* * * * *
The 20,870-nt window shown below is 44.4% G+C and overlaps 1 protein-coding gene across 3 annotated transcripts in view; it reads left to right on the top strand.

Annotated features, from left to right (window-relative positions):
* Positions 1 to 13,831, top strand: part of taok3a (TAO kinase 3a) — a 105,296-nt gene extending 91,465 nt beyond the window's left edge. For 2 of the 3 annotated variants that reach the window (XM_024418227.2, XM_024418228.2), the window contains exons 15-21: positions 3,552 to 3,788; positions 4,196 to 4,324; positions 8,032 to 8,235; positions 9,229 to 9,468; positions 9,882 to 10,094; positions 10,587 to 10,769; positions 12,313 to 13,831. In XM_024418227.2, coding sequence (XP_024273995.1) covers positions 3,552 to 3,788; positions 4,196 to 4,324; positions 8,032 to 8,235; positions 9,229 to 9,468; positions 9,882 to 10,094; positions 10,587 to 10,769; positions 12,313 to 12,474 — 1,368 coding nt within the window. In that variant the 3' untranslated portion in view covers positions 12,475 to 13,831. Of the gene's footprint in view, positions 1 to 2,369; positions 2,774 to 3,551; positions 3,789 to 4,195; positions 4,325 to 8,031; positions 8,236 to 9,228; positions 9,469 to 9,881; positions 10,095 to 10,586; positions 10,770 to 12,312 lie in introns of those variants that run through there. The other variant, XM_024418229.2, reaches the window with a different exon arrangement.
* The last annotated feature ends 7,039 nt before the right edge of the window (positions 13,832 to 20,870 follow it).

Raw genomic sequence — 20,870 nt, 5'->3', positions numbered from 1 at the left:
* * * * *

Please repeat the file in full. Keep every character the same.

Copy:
The 20,870-nt window shown below is 44.4% G+C and overlaps 1 protein-coding gene across 3 annotated transcripts in view; it reads left to right on the top strand.

Annotated features, from left to right (window-relative positions):
* Positions 1 to 13,831, top strand: part of taok3a (TAO kinase 3a) — a 105,296-nt gene extending 91,465 nt beyond the window's left edge. For 2 of the 3 annotated variants that reach the window (XM_024418227.2, XM_024418228.2), the window contains exons 15-21: positions 3,552 to 3,788; positions 4,196 to 4,324; positions 8,032 to 8,235; positions 9,229 to 9,468; positions 9,882 to 10,094; positions 10,587 to 10,769; positions 12,313 to 13,831. In XM_024418227.2, coding sequence (XP_024273995.1) covers positions 3,552 to 3,788; positions 4,196 to 4,324; positions 8,032 to 8,235; positions 9,229 to 9,468; positions 9,882 to 10,094; positions 10,587 to 10,769; positions 12,313 to 12,474 — 1,368 coding nt within the window. In that variant the 3' untranslated portion in view covers positions 12,475 to 13,831. Of the gene's footprint in view, positions 1 to 2,369; positions 2,774 to 3,551; positions 3,789 to 4,195; positions 4,325 to 8,031; positions 8,236 to 9,228; positions 9,469 to 9,881; positions 10,095 to 10,586; positions 10,770 to 12,312 lie in introns of those variants that run through there. The other variant, XM_024418229.2, reaches the window with a different exon arrangement.
* The last annotated feature ends 7,039 nt before the right edge of the window (positions 13,832 to 20,870 follow it).

Raw genomic sequence — 20,870 nt, 5'->3', positions numbered from 1 at the left: